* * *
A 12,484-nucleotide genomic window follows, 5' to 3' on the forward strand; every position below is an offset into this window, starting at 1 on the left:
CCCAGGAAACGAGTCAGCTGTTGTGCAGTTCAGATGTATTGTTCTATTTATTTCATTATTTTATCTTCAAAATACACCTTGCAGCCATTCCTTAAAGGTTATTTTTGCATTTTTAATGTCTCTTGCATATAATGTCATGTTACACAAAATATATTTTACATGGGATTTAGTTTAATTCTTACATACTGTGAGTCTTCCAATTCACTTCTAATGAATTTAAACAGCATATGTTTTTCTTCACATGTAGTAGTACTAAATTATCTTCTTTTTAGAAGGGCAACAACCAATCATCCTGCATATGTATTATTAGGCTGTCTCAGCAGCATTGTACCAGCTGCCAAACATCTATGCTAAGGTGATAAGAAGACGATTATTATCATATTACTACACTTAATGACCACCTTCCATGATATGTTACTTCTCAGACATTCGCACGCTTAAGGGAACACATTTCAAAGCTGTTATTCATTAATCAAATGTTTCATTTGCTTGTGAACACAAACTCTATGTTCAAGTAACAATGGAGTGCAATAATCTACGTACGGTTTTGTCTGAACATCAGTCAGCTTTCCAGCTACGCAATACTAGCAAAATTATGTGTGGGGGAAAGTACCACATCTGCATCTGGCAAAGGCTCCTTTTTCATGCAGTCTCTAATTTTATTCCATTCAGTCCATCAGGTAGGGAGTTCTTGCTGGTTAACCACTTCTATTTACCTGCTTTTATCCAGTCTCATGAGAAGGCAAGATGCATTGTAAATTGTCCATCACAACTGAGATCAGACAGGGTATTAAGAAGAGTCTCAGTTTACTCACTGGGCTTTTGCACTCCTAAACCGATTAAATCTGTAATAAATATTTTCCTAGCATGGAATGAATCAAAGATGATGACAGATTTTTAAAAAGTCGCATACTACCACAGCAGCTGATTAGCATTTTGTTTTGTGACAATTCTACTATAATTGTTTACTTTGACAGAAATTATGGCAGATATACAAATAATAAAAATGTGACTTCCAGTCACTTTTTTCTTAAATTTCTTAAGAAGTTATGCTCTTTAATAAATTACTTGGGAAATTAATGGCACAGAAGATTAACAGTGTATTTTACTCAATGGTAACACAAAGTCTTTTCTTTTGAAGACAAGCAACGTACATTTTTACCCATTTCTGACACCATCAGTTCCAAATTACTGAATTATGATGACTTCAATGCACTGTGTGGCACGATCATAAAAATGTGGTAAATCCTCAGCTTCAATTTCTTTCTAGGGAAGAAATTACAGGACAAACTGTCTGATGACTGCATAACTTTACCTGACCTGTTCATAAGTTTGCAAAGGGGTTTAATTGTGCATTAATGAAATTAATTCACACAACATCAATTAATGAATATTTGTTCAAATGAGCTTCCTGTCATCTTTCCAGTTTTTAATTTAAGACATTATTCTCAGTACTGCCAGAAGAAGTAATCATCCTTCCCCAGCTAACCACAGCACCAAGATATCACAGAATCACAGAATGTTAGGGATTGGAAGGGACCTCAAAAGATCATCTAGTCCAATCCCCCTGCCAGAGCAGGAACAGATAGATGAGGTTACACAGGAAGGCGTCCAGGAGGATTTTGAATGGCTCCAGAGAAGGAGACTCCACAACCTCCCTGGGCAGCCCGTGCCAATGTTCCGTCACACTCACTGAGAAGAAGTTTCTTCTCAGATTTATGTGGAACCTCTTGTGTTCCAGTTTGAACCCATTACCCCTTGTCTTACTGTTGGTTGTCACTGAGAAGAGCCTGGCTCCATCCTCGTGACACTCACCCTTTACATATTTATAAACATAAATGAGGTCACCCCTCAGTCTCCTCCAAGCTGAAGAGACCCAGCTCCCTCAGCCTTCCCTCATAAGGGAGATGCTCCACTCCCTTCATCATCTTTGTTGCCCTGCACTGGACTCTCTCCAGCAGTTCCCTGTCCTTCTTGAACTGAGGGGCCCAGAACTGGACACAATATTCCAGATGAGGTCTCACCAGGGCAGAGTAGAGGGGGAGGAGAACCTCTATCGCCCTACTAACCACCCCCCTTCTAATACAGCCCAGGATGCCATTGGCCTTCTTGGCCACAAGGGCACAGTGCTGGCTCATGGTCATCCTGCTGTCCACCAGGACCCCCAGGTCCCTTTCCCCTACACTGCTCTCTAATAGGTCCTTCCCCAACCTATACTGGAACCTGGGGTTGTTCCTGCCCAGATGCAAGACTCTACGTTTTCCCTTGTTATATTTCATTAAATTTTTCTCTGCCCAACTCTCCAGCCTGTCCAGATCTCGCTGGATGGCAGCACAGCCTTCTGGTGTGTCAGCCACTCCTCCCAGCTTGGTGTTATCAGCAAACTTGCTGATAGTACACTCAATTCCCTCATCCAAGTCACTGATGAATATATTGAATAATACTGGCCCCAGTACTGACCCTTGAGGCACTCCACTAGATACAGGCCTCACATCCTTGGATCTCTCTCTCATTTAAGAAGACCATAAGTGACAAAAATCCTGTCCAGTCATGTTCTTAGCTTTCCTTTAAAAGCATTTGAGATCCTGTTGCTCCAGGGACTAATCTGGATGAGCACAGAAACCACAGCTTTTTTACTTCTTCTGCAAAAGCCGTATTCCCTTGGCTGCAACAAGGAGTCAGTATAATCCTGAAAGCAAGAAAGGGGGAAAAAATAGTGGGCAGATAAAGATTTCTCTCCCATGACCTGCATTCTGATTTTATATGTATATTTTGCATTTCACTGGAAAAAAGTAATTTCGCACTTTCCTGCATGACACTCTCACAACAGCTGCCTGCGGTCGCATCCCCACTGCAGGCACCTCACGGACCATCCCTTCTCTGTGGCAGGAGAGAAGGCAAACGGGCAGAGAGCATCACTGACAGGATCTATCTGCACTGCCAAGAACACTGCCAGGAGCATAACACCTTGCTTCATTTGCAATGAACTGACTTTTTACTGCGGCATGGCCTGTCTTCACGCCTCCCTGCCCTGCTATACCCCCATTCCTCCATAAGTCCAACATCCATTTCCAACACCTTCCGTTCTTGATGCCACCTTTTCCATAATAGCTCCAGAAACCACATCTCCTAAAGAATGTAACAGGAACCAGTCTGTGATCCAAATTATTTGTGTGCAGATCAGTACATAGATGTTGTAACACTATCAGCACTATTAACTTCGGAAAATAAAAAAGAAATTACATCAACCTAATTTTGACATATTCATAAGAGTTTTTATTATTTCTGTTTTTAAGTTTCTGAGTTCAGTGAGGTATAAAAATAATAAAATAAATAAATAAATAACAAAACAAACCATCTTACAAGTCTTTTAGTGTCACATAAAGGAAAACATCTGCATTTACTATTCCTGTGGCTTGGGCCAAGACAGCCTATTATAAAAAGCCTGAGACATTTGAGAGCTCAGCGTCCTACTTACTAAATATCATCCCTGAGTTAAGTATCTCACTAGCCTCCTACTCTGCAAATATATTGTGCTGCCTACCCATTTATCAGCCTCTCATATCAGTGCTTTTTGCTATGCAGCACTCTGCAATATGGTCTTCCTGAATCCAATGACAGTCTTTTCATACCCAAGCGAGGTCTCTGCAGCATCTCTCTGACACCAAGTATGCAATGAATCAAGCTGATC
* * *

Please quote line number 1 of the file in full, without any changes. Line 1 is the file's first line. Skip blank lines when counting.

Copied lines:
A 12,484-nucleotide genomic window follows, 5' to 3' on the forward strand; every position below is an offset into this window, starting at 1 on the left: